Today, I am happy to say I'm engaged and we are expecting twins. My current relationship has its ups and downs, but I like to think I did learn a lot from my time with "S." It was my first relationship over 3 months and I gained a lot of insight into myself and what I wanted. One thing I know now is that it was very foolish of me not to consider how few fundamental interests S and I shared. The fact that she was legally blind made it very hard for her to appreciate Anime or video games, especially those with 3D graphics. I should have seen warning signs when she used to yell at me for playing PS2. :lol: By contrast, my fiancee loves to play all kinds of games with me, especially WoW and Magic: The Gathering. She also tolerates my Anime obsession, while perhaps not fully understanding it. I've come to see that tolerating one another, even if you don't always agree, is a wonderful thing indeed. :)

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Re: Real Life KS-type Relationships

Post by Tilting Clock » Tue Mar 20, 2012 12:50 am

I raise my glass to you, sir. You relate this powerful tale with the kind of insight and wisdom not oft seen. I think, perhaps, that your experience with "S" had far more to do with who she was as a person rather than the scars that had been inflicted upon her. No doubt, that's the kind of trauma I can't fathom beyond earnest empathy, but there are many attitudes and behaviors you describe as pivotal to the destruction of the relationship that remind me much of a love that had cheated on me. I definitely know how it feels to think "Time and again, I've lifted you up out of this darkness and that my insight is what you ultimately believe to be right; why are you lashing out at me of all people? Haven't I proven worth listening to?"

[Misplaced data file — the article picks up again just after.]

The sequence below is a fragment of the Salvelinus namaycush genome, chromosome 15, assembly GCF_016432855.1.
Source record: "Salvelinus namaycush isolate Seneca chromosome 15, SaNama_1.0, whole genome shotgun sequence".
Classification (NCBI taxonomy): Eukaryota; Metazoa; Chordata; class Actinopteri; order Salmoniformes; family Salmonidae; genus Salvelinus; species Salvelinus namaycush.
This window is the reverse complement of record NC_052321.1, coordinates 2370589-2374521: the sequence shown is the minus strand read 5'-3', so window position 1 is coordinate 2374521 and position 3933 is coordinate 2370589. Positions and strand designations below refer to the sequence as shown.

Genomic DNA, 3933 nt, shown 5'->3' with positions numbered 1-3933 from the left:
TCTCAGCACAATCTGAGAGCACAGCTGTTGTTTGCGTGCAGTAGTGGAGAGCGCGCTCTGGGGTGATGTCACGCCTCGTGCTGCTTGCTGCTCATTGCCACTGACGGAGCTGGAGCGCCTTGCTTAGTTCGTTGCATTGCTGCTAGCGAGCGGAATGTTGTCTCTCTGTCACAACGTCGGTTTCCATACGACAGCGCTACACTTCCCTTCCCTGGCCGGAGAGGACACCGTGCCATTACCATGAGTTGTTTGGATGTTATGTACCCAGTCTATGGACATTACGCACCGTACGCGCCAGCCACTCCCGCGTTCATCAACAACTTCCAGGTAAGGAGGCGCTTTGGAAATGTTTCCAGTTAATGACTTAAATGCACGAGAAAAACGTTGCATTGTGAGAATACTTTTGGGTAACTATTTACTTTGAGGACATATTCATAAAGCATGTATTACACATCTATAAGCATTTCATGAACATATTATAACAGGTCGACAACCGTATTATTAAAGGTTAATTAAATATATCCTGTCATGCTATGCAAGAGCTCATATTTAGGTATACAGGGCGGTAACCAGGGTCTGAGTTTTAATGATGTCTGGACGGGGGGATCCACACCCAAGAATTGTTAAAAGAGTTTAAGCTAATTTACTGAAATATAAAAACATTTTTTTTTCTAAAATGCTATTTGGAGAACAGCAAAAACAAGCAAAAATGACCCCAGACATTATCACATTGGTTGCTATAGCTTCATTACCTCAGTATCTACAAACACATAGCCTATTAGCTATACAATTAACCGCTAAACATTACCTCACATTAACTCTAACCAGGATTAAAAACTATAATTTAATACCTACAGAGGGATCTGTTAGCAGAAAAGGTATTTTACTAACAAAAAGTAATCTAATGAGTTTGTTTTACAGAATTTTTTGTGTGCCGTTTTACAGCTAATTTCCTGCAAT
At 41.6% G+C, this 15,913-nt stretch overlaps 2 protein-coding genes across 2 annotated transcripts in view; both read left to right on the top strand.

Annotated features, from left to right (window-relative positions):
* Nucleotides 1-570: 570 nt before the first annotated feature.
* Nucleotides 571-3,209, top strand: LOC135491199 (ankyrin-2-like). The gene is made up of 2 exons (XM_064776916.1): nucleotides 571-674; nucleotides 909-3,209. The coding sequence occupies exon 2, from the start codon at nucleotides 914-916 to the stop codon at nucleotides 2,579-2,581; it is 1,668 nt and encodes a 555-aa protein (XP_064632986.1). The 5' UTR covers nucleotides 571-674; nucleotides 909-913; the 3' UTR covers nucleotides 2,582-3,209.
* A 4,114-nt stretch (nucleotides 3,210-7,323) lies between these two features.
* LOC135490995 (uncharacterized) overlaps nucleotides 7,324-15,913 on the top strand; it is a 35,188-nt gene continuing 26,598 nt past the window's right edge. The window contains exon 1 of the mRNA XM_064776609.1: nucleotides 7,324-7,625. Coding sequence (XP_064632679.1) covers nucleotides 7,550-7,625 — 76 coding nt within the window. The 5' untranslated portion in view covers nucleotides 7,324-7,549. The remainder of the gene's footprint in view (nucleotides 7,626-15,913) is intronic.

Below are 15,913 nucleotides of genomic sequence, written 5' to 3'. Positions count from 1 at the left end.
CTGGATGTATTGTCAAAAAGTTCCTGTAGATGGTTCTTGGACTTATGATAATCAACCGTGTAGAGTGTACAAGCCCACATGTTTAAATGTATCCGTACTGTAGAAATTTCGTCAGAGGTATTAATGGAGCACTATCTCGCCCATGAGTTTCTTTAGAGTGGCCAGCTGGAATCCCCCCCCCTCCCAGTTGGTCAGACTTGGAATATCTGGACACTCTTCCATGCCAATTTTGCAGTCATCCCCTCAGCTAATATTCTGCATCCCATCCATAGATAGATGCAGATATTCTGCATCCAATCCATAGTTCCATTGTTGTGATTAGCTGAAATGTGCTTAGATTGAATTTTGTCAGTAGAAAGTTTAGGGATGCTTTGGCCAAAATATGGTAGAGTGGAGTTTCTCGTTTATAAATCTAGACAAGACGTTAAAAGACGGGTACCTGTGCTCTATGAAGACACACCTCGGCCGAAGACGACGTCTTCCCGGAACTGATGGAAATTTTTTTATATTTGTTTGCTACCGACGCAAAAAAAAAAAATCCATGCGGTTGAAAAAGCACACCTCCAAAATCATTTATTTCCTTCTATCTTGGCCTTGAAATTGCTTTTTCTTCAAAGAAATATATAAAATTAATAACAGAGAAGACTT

That's where the limitation of KS as a story dissolve and the real work of finding not only meaningful love, but a functional relationship on top of it.

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Re: Real Life KS-type Relationships

Post by micechasekittens » Tue Mar 20, 2012 7:08 am

Well I am essentially Hanako in my relationships. I won't reiterate my whole life story, the broken-heart thread has that. Essentially, due to a lot of bullying from pretty much everyone in my family and inability to make friends, I was painfully shy to the point where I was terrified by people. I am too afraid to raise my voice for people to move. I view myself as hideous due to my prominent nose (Jewish family roots) so I avoid mirrors. I even had adults tell me as a little kid that I'd be cute if not for my hideous nose. I attempted to take my life at 7 and quite a few times after that, going so far as a hanging in my teens. So it isn't merely an issue of being shy.